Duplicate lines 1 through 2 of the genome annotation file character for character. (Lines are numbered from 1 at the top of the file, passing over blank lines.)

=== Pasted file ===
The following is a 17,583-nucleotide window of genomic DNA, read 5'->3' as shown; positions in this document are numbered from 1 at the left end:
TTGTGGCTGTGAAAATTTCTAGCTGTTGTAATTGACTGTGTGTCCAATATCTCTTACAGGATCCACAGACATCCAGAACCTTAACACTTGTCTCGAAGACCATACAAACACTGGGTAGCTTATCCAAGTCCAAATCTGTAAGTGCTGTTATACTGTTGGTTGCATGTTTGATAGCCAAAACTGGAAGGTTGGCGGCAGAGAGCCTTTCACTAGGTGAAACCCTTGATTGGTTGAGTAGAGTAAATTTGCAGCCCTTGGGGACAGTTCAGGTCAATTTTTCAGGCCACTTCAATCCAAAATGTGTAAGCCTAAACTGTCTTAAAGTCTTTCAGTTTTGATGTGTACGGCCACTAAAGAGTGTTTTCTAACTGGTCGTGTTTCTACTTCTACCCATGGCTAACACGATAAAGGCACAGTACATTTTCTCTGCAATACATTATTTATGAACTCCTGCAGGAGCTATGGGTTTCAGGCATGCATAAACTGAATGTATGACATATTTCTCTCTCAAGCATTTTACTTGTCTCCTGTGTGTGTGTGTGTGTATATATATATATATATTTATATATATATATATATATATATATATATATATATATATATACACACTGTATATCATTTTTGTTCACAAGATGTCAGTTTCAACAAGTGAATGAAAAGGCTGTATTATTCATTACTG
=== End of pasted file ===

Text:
The following is a 17,583-nucleotide window of genomic DNA, read 5'->3' as shown; positions in this document are numbered from 1 at the left end:
TTGTGGCTGTGAAAATTTCTAGCTGTTGTAATTGACTGTGTGTCCAATATCTCTTACAGGATCCACAGACATCCAGAACCTTAACACTTGTCTCGAAGACCATACAAACACTGGGTAGCTTATCCAAGTCCAAATCTGTAAGTGCTGTTATACTGTTGGTTGCATGTTTGATAGCCAAAACTGGAAGGTTGGCGGCAGAGAGCCTTTCACTAGGTGAAACCCTTGATTGGTTGAGTAGAGTAAATTTGCAGCCCTTGGGGACAGTTCAGGTCAATTTTTCAGGCCACTTCAATCCAAAATGTGTAAGCCTAAACTGTCTTAAAGTCTTTCAGTTTTGATGTGTACGGCCACTAAAGAGTGTTTTCTAACTGGTCGTGTTTCTACTTCTACCCATGGCTAACACGATAAAGGCACAGTACATTTTCTCTGCAATACATTATTTATGAACTCCTGCAGGAGCTATGGGTTTCAGGCATGCATAAACTGAATGTATGACATATTTCTCTCTCAAGCATTTTACTTGTCTCCTGTGTGTGTGTGTGTGTATATATATATATATATTTATATATATATATATATATATATATATATATATATATATATACACACTGTATATCATTTTTGTTCACAAGATGTCAGTTTCAACAAGTGAATGAAAAGGCTGTATTATTCATTACTG